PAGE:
Breast cancer patients find hope for tomorrow

Shock, anger, denial and fear of the unknown marked the start of Kelly-Rae Buchan’s battle with breast cancer last November. And she’s not alone. Fortunately for the 49-year-old Summerland mother of one and hundreds of other women in the South Okanagan, there are people in their corner who have been there. The name of the organization says it all: Tomorrow’s Hope. Started in 2011, the volunteer, peer-driven organization was formed under the direction of the Survivorship Breast Cancer Dragon Boat team after members identified a need for support and advocacy for newly diagnosed breast cancer patients. “My journey started with confusion. No one ever expects to get the news they have cancer,” said Buchan. “You are in shock, you don’t even know how to feel, you’re upset, you cry because you don’t understand anything. “The doctors always present it as recommendations and you think to yourself, ‘I have to make that medical decision without any information. Should I? Shouldn’t I?’” But that all changed when her mother, Tanice Foulon, learned about Tomorrow’s Hope from a relative. Ironically, a member of the organization, Cathie Lauer, a breast cancer survivor herself, lived just down the hall in their Summerland condominium building. “I arranged for Cathie to come over and meet my daughter and she explained everything and it was just so great,” said Foulon. “I found it more supportive for myself because Kelly was kind of in shock so for me to get that information from Tomorrow’s Hope was all about helping me help my daughter. “Without (Tomorrow’s Hope), I wouldn’t have known where to turn. For a support person this information is invaluable at the most critical time.” Buchan recalled just how difficult her first medical appointments were after learning she had cancer. “I would walk out of the doctor’s office and would say to myself, ‘I didn’t understand a thing they told me,’” she recalled. “From then on I had to have my mom go to every appointment because I couldn’t keep up with the information and she was always there to support me.” Together the three women worked through Buchan’s cancer journey, the patient getting stronger with the more she learned. “Thank God for that information, I couldn’t have gone through this without them. There was nowhere else to go,” she said. “Once I learned about the cancer I could advocate more for myself whereas if you don’t know anything you just sit there and feel very, very confused and alone.” In addition to one-on-one support, Tomorrow’s Hope also provides a “cancer kit” that includes an in-depth book and other information. A retired nurse, Lauer has survived two bouts of breast cancer and knows first-hand the need for support and education. “It’s just critical to get that information out to people as soon as possible and even being a nurse I just couldn’t get that information and it’s so very easy to get misinformation,” she said. “People Google things and they get misinformation and it scares them to death which is the last thing they need. “When you’re first diagnosed it’s very much like a death sentence, it’s overwhelming and panic sets in so the lack of information or poor information is overwhelming.” Important for Buchan was learning that breast cancer is not an “old ladies’’” disease and is also part of the reason she is now helping another woman her age with breast cancer. “I met the lady who was reaching out to the world for support and now I’m her support person,” said Buchan. “I am able to help her and pass along the experience I had and I’m enjoying being there for somebody so it’s not so confusing.” According to Lauer, statistics show that four in 1,000 women in their 30s will get the disease and it is also not as hereditary as some people think. The support kits are given out by the group at no charge and all the information is confidential. For more information about Tomorrow’s Hope email info@tomorrowshope.ca or go to www.tomorrowshope.ca.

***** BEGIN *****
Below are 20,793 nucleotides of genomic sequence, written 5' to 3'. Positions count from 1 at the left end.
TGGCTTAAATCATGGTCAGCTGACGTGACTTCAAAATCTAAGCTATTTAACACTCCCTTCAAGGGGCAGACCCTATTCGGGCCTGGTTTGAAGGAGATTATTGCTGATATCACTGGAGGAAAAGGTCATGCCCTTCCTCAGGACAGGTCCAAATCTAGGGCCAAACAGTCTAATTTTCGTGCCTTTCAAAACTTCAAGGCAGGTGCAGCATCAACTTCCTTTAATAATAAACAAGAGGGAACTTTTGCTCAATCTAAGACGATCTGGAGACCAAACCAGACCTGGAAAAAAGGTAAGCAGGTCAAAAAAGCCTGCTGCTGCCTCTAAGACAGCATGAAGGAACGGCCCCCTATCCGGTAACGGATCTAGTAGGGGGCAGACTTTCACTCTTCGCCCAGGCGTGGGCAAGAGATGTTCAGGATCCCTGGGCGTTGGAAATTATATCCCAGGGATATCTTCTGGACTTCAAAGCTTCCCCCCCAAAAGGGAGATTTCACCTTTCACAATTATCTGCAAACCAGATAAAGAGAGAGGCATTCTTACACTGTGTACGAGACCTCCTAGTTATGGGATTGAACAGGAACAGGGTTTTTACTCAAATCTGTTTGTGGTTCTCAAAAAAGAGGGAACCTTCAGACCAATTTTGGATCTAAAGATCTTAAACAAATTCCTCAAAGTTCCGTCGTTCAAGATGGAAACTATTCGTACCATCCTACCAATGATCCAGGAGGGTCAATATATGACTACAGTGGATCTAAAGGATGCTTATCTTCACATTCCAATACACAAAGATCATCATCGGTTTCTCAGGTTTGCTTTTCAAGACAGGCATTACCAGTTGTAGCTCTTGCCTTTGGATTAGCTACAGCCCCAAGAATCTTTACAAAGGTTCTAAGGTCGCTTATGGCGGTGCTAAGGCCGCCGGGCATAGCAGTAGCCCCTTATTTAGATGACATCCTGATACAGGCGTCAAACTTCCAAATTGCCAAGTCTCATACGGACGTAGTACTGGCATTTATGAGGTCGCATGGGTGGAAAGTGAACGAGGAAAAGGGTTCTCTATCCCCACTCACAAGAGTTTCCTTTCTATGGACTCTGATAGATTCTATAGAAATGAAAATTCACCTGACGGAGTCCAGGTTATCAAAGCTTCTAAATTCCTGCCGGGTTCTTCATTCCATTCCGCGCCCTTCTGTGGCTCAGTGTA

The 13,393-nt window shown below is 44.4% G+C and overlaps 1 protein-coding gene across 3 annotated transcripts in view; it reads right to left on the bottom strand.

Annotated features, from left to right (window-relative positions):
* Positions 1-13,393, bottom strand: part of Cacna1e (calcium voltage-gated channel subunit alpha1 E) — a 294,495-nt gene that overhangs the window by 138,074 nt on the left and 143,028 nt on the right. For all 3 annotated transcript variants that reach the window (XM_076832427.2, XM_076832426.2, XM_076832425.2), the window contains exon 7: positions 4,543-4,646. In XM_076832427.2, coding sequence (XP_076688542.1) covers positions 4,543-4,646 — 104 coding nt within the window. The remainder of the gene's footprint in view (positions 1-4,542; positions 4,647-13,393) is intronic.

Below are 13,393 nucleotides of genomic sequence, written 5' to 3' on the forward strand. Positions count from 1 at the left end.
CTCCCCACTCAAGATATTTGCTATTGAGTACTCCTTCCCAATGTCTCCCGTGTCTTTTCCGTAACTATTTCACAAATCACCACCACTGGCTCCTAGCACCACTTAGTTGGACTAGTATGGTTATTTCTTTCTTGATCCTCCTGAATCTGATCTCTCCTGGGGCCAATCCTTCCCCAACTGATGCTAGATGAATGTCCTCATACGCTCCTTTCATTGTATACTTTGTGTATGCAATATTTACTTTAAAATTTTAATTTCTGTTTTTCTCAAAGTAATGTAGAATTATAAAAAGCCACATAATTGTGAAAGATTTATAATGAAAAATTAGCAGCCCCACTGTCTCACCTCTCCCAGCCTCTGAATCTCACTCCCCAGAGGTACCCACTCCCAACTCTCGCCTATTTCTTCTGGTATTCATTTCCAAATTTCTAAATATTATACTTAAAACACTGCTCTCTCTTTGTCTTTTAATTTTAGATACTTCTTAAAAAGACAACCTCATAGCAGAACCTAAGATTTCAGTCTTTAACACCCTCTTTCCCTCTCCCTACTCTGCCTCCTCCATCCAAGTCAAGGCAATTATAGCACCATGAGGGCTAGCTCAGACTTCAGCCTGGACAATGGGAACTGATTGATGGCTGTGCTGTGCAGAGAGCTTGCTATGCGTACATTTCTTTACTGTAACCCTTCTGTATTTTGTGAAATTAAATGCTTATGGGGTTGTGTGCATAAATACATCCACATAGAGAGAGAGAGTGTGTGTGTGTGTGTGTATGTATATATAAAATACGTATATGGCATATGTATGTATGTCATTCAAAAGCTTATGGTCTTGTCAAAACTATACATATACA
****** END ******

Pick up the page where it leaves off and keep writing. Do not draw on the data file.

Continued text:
Mark Brett, Local Journalism Initiative Reporter, Penticton Herald